Tuesday, March 30, 2010

A few days at the hospital...

That first night, the hospital staff worked to stablize my daughter who was in DKA Diabetic Keto Acidosis- a life threatening condition that affects people who don't know they have diabetes as well as anyone with type 1 diabetes whose blood sugar goes high enough for long enough to get ketones in the blood. We didn't stay terribly long that first night because the two little ones were with me and were very active, but we stayed long enough to drop off the clothes, and reasssure my daughter without making her sad with a long stay and tears and such. My husband was great with her and said we have things under control here. When I left they were smiling.
The next day I had an appointment with a diabetes educator. I was looking forward to that because if anyone needed diabetes education it was certainly me. She would teach me to count carbs and give my daughter blood sugar tests and injections, something I couldn't yet picture myself doing.
All went well the next day, they said her blood sugar was still high but it had come down from the 800 plus it initially was and was hovering around 300 if my memory serves me correctly. She had eaten regular hospital food including pizza for breakfast because hey it was offered and it was yummy. The juice box on her night stand didn't worry me at the time. She had always drank juice.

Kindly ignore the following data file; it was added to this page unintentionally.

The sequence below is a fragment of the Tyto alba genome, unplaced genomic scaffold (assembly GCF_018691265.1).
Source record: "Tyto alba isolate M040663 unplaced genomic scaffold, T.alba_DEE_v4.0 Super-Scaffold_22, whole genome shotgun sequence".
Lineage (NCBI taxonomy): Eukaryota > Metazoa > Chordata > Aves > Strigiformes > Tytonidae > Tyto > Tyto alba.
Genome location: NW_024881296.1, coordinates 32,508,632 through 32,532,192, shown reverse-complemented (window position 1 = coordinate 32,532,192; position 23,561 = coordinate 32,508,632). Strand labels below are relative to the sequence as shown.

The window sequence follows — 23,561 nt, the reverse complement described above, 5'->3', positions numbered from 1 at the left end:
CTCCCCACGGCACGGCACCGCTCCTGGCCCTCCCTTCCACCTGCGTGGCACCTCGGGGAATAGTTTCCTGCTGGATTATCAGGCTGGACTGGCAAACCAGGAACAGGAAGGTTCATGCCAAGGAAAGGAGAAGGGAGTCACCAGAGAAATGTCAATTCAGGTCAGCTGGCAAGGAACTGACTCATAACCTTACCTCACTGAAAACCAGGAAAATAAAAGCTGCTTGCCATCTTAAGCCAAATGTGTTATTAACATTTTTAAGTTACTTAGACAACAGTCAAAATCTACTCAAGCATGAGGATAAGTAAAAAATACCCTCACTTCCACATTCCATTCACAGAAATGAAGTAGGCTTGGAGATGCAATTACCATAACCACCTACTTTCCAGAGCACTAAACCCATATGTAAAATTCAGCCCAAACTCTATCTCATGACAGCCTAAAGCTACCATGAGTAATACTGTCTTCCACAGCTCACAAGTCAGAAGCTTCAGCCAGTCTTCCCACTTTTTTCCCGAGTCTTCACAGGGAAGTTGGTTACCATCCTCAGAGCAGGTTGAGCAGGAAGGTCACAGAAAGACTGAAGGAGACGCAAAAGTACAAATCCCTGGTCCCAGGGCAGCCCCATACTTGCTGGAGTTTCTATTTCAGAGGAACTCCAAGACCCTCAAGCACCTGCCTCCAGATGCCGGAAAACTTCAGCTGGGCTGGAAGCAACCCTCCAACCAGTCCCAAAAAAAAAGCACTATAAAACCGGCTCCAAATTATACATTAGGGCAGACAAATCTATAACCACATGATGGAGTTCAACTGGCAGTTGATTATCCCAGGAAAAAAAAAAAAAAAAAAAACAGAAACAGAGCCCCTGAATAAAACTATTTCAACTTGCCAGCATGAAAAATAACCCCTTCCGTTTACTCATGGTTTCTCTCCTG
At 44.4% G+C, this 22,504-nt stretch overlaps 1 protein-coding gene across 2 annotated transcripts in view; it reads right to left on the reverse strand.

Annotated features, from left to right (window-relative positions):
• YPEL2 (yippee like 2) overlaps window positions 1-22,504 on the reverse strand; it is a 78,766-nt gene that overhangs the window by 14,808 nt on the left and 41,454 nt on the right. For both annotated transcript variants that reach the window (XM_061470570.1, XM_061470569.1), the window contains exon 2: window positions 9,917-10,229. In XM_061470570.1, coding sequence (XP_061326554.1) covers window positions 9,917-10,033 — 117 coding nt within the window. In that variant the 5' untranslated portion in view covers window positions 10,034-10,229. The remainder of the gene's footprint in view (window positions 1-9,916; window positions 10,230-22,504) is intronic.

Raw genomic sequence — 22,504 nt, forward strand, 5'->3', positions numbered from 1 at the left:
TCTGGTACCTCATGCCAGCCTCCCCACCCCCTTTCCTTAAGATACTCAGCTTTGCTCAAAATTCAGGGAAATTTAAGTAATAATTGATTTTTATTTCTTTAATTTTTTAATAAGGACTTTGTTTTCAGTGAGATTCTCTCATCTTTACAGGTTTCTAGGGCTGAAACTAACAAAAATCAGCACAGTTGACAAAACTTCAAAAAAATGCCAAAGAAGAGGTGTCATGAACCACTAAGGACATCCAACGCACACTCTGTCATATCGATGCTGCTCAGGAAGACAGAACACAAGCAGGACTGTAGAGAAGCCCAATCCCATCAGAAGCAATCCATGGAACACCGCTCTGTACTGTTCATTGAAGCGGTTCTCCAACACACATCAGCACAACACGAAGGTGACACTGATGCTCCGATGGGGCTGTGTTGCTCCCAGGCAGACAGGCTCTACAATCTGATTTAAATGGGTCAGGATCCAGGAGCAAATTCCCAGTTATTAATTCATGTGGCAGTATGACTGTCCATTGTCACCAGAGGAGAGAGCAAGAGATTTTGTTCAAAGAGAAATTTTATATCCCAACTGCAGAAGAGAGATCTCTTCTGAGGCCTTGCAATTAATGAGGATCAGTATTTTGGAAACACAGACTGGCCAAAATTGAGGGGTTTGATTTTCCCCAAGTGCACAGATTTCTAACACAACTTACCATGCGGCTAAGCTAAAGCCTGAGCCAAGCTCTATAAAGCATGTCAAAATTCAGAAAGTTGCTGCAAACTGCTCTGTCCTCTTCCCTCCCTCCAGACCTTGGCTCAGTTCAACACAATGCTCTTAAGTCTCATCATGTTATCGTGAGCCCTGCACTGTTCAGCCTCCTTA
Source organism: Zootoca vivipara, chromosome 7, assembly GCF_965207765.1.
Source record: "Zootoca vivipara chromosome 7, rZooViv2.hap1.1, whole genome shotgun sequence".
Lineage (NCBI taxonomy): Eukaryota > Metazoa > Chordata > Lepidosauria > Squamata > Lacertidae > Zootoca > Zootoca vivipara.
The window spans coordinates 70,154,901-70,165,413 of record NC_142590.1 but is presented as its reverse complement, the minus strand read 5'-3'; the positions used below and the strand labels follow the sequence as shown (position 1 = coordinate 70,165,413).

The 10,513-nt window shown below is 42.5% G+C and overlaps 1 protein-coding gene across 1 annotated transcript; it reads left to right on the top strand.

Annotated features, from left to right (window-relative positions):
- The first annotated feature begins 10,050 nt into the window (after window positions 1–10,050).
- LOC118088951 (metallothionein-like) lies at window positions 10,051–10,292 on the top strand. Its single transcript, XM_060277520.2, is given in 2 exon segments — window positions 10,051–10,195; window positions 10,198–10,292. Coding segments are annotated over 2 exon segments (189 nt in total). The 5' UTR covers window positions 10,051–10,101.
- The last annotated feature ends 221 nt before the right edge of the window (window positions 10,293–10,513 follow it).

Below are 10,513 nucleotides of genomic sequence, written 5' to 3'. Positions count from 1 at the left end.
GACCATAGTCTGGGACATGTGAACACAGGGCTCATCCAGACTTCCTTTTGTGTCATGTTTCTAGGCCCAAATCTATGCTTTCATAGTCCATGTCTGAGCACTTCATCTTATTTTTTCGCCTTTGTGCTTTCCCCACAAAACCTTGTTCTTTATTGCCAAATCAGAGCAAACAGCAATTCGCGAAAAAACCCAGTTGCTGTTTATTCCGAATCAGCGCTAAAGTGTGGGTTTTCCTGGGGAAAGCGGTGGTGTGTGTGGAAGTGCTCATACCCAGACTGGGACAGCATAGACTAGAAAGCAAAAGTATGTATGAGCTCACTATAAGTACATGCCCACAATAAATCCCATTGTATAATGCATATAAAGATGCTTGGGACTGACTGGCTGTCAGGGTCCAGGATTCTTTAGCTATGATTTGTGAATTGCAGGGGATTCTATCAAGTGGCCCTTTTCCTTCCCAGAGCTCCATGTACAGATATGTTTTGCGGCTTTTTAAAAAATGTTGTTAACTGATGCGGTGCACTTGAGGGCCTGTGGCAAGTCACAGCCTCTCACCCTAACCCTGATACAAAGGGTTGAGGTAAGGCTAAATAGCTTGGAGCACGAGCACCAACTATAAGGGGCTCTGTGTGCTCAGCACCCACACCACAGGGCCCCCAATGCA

The diabetes educator was awesome because she was able to cut through everything, my worries, my guilty feelings, and the background antics of my 1 and 2 year old and explain exactly what diabetes is and exactly what I needed to learn before my daughter's release.
When it was time to test my daughter's blood sugar for the first time she prevented me from falling apart in tears by repeating patiently what it was I needed to gather up before I begin. the test strips, the lancing device, a fresh needle, and of course the meter. I couldn't find anything, and felt panicky. Then I got it all together and had to prick her fingers twice before I could get blood and she said ow.
I don't remember what her number was at that time and I wouldn't have been sure if it was a good number or a bad one.
Either me or my husband would be responsible for counting carbs and checking her blood sugar day and night until she was old enough to do it , then she would have to do it herself for the rest of her life. I immediately felt more sorry for her than for me. I would only have to manage her diabetes for a few years, she was stuck with it for life.

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